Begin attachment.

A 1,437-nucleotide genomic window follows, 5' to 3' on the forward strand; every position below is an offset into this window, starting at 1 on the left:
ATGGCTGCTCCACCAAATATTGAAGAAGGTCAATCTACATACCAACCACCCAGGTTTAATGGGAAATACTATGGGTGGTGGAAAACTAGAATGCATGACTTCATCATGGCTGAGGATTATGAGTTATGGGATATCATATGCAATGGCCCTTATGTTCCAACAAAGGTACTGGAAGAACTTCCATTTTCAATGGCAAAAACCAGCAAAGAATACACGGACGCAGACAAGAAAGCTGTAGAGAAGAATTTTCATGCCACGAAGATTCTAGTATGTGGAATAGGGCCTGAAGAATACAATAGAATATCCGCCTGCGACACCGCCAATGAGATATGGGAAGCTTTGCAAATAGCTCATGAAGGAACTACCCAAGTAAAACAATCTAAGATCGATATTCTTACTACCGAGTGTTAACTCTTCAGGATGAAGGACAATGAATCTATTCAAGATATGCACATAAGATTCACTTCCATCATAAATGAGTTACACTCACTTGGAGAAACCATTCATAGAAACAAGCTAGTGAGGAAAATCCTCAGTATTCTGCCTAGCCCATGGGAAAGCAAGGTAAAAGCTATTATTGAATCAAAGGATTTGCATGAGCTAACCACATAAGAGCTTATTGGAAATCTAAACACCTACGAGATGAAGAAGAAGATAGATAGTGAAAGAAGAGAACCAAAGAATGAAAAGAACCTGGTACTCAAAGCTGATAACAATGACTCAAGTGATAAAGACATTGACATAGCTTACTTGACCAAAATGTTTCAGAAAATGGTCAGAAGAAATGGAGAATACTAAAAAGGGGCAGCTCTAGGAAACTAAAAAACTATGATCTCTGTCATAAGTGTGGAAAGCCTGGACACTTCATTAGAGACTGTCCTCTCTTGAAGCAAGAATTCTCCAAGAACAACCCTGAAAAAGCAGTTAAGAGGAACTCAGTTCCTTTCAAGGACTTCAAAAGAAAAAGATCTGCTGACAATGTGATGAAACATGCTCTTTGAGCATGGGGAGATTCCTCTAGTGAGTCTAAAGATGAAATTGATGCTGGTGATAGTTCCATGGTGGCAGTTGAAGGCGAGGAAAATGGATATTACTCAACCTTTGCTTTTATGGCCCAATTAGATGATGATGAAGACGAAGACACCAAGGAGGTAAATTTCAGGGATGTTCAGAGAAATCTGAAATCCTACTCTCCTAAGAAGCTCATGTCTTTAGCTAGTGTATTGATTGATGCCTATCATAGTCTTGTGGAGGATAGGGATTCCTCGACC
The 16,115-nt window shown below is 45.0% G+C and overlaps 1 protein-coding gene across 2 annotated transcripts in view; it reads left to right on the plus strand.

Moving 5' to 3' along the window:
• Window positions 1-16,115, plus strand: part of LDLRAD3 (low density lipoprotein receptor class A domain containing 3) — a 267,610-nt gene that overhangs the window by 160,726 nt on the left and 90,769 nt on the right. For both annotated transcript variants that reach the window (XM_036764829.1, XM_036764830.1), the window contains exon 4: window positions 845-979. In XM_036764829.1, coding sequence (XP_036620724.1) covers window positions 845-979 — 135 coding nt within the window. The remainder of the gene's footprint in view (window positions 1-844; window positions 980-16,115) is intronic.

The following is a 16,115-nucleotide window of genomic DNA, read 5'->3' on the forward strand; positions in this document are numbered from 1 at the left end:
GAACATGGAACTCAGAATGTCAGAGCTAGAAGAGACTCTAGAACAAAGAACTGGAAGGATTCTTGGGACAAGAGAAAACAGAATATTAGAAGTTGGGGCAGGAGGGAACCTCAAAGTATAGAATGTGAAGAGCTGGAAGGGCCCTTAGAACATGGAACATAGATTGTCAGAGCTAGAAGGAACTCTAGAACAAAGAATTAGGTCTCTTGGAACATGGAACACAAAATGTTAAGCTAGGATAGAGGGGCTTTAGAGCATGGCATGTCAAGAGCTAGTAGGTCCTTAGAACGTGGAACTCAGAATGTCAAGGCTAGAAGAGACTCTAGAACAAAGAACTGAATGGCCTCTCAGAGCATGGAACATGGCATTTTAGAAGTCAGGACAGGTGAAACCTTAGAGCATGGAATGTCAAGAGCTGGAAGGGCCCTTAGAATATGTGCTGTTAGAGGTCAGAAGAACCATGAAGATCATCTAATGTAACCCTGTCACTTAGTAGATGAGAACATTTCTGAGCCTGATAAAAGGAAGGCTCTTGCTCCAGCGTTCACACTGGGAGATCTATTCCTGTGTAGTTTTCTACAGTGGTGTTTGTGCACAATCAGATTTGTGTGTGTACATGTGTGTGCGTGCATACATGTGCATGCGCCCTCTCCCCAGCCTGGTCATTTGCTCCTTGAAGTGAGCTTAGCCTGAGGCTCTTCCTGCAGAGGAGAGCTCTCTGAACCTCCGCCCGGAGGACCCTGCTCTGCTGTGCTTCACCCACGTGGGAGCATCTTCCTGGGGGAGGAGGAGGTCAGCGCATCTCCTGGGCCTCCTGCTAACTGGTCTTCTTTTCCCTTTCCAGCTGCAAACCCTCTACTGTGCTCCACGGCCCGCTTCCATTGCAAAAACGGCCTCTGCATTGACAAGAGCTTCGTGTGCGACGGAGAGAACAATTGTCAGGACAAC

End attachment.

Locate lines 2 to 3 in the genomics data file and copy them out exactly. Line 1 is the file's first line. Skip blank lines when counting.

ATGGCTGCTCCACCAAATATTGAAGAAGGTCAATCTACATACCAACCACCCAGGTTTAATGGGAAATACTATGGGTGGTGGAAAACTAGAATGCATGACTTCATCATGGCTGAGGATTATGAGTTATGGGATATCATATGCAATGGCCCTTATGTTCCAACAAAGGTACTGGAAGAACTTCCATTTTCAATGGCAAAAACCAGCAAAGAATACACGGACGCAGACAAGAAAGCTGTAGAGAAGAATTTTCATGCCACGAAGATTCTAGTATGTGGAATAGGGCCTGAAGAATACAATAGAATATCCGCCTGCGACACCGCCAATGAGATATGGGAAGCTTTGCAAATAGCTCATGAAGGAACTACCCAAGTAAAACAATCTAAGATCGATATTCTTACTACCGAGTGTTAACTCTTCAGGATGAAGGACAATGAATCTATTCAAGATATGCACATAAGATTCACTTCCATCATAAATGAGTTACACTCACTTGGAGAAACCATTCATAGAAACAAGCTAGTGAGGAAAATCCTCAGTATTCTGCCTAGCCCATGGGAAAGCAAGGTAAAAGCTATTATTGAATCAAAGGATTTGCATGAGCTAACCACATAAGAGCTTATTGGAAATCTAAACACCTACGAGATGAAGAAGAAGATAGATAGTGAAAGAAGAGAACCAAAGAATGAAAAGAACCTGGTACTCAAAGCTGATAACAATGACTCAAGTGATAAAGACATTGACATAGCTTACTTGACCAAAATGTTTCAGAAAATGGTCAGAAGAAATGGAGAATACTAAAAAGGGGCAGCTCTAGGAAACTAAAAAACTATGATCTCTGTCATAAGTGTGGAAAGCCTGGACACTTCATTAGAGACTGTCCTCTCTTGAAGCAAGAATTCTCCAAGAACAACCCTGAAAAAGCAGTTAAGAGGAACTCAGTTCCTTTCAAGGACTTCAAAAGAAAAAGATCTGCTGACAATGTGATGAAACATGCTCTTTGAGCATGGGGAGATTCCTCTAGTGAGTCTAAAGATGAAATTGATGCTGGTGATAGTTCCATGGTGGCAGTTGAAGGCGAGGAAAATGGATATTACTCAACCTTTGCTTTTATGGCCCAATTAGATGATGATGAAGACGAAGACACCAAGGAGGTAAATTTCAGGGATGTTCAGAGAAATCTGAAATCCTACTCTCCTAAGAAGCTCATGTCTTTAGCTAGTGTATTGATTGATGCCTATCATAGTCTTGTGGAGGATAGGGATTCCTCGACC
The 16,115-nt window shown below is 45.0% G+C and overlaps 1 protein-coding gene across 2 annotated transcripts in view; it reads left to right on the plus strand.